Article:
A. Bio Cremation™ is an environmentally focused cremation alternative that is both dignified and effective. The process uses 95% water and 5% alkali instead of direct flame and fossil fuels to cremate human remains.
A. The body is placed in a stainless steel cremation chamber where water (95%), an alkali additive (5%), heat and pressure are added. BIO Cremation uses this combination of water, alkali, heat and pressure to perform the cremation, gently reducing the body to bone fragments and a sterile solution that is recycled to the earth.
A. The average adult body (depending on size) takes approximately 2-3 hrs to complete.
A. Yes. Bio Cremation fully supports the service choices of the family including viewing and visitation.
A. Current technology (size chamber) can accommodate a body weighing up to 350 lbs.
A. Upon completion of the cremation cycle, bones are dried and processed to a powdery substance which is then placed in a container (urn) and given back to family.
A. Nothing. Unlike traditional cremation, Pacemakers can be left intact. Prosthetic devices and implants can be recovered intact and may be recycled if the family chooses.
A. Bio Cremation does not destroy the dental amalgam which remains intact, is not vaporized and is captured and disposed of according to local requirements and regulations.
A. Bio Cremation is an environmentally focused option for the family to consider. It uses less energy and releases less carbon dioxide into the atmosphere.
A. Bio Cremation uses 8 times less energy than traditional flame based cremation. Electricity consumption is nominal.
A. Not normally, depending on the method of returning the fluids to water processing, there may be a very mild innocuous "detergent" like aroma for a short period at the completion of the process (during release to water recycling). It is likely that it would not be noticed and it would not be evident outside the building.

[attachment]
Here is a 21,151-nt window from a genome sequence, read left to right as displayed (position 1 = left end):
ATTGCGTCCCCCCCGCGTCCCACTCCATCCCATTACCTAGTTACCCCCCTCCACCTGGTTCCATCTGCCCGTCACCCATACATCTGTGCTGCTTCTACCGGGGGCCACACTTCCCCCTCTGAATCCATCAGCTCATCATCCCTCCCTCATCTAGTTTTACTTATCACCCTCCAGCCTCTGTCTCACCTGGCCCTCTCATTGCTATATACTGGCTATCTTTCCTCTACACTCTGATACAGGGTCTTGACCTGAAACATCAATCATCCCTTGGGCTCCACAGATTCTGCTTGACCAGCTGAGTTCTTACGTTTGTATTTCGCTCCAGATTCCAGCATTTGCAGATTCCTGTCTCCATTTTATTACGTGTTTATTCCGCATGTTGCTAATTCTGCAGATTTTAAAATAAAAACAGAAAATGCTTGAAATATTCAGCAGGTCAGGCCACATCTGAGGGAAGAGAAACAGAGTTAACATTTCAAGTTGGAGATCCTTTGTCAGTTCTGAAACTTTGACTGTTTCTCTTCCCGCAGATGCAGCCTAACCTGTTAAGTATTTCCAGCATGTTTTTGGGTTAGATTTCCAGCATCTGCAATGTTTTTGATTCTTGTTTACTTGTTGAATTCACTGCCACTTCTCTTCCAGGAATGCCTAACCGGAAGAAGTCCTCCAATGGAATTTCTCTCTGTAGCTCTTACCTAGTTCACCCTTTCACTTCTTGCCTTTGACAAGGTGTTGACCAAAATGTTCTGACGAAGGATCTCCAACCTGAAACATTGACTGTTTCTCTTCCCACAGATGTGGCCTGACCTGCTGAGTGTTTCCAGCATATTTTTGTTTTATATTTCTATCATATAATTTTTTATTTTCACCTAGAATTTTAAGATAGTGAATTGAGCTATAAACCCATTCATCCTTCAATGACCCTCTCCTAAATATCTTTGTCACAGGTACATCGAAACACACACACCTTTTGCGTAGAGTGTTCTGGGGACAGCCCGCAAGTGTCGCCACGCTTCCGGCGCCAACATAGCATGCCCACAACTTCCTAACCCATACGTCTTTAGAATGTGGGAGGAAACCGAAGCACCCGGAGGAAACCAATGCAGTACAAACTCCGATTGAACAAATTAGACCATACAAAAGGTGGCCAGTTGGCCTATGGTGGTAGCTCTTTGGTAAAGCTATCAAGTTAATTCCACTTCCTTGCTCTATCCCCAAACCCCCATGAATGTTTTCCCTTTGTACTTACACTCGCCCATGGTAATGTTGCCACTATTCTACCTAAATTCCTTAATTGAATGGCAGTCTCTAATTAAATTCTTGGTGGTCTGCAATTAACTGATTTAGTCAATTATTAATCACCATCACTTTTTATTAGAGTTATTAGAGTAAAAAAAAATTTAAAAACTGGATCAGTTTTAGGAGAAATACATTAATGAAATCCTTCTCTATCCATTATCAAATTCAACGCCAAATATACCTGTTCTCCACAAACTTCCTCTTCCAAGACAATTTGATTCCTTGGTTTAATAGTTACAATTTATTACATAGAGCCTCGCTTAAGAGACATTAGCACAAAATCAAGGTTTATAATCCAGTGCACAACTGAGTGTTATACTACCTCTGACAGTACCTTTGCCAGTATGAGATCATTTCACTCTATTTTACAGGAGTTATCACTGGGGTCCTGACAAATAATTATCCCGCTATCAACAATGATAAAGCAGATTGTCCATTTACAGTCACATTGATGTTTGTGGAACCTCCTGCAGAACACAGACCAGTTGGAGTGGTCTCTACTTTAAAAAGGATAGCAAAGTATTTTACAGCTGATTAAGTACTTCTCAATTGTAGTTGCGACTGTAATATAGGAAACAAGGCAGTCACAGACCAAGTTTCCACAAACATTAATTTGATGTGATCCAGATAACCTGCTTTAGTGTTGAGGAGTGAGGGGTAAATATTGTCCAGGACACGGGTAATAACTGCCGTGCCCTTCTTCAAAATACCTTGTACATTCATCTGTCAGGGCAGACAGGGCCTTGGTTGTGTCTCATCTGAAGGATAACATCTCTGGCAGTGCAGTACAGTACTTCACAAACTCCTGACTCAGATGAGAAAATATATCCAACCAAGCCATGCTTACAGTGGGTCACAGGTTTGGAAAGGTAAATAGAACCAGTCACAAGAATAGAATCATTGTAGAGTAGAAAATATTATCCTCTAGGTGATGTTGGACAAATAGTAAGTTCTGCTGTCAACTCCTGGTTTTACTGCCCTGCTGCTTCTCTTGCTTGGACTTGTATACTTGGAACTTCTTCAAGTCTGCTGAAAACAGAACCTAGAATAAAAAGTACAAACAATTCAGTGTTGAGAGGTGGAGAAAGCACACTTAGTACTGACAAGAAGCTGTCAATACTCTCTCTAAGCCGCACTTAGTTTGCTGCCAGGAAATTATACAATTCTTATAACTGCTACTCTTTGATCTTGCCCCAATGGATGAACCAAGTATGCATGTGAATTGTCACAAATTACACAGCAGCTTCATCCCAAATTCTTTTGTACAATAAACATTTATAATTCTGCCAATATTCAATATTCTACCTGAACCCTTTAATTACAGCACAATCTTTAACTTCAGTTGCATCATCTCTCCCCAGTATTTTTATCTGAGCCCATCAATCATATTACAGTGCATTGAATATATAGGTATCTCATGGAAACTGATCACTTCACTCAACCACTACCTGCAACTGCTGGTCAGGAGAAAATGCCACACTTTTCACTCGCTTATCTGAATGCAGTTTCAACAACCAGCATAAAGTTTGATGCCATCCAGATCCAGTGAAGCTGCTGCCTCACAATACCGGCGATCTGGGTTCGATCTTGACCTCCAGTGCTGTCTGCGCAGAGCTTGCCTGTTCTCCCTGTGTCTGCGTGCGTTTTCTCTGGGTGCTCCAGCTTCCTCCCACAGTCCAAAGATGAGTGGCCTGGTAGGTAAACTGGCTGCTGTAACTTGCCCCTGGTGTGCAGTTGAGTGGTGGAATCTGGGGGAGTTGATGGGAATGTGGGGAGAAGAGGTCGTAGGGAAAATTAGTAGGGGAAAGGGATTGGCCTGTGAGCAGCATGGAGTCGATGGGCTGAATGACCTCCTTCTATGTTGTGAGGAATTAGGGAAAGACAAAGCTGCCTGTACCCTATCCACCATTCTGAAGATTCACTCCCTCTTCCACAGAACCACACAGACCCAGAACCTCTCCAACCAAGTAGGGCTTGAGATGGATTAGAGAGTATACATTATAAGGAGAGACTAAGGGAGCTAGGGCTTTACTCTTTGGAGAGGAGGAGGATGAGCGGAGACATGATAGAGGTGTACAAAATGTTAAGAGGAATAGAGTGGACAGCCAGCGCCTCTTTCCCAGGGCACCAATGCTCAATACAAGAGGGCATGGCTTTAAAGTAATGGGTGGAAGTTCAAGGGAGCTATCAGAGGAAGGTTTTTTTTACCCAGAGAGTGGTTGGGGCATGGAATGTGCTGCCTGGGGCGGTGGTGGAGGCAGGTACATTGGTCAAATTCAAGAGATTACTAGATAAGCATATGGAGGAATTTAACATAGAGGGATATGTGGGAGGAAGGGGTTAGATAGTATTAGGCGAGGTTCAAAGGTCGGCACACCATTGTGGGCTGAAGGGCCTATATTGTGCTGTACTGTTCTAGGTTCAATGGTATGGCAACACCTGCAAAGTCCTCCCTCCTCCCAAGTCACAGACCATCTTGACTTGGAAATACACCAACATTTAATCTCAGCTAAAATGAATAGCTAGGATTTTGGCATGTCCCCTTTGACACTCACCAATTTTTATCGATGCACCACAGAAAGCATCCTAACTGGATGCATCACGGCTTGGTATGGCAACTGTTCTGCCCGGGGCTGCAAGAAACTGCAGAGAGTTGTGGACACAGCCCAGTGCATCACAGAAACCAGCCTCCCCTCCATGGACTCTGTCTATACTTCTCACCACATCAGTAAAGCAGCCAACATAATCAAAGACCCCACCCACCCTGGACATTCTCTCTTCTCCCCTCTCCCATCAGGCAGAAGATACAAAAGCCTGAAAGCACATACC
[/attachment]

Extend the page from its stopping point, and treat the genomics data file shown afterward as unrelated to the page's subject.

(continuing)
A. The chemical used in this technology is potassium hydroxide (KOH) which is an alkali, inorganic compound that is used in numerous health and beauty cosmetics, soft soaps and cleaning supplies you would commonly find at home.
A. NO. We have found potassium hydroxide to be the optimal catalyst for this process and do not recommend any other substitute at this time.
A. No. Chemicals are purchased from a local supplier. The supplier would fill the tank or replace the smaller tanks and remount the system pump.
A. The minimum size tank required is 208 liter/55 gallons but multiple drums or larger tanks can be used to reduce refilling intervals. There is approximately 5 gallons of KOH required per cycle.
A. The temperature in the chamber reaches a peak of 170°C / 350°F during each cycle. At this temperature, the contents of the cremation chamber from each cycle are rendered sterile.
A. This is decided by the local water authority and therefore varies. However it is generally desirable to have a final exit pH of less than 10.5 to 11.5.
A. Approvals may be required from the state and local water quality and processing/recycling authorities. Permitting and authorization processes vary by state and locality. Matthews provides testing and engineering data for the compliance process.
A. No. No acid is used in this water/alkali based cremation process. The catalysts used for Bio Cremation are water (95%) and (5%) potassium hydroxide. Potassium Hydroxide (KOH) is an inorganic compound and it has many commercial applications. KOH is noteworthy as an ingredient in numerous health and beauty cosmetics, pharmaceuticals, soft soaps and cleaning supplies you would commonly find at home. For Bio Cremation, its reaction in water is strongly exothermic, meaning the process gives off significant heat which contributes to the hydrolyzing or breakdown of the human tissue in the sealed cremation chamber.
A. No. This is a hydro-chemical process, accelerating natural decomposition processes with science and chemistry. The process water does not boil at this high temperature due to the pressure developed in the controlled environment in the cremation chamber. The human remains and process fluids are superheated in the water and KOH solution under pressure. This sophisticated environment hydrolyzes the human remains, leaving only bone fragments.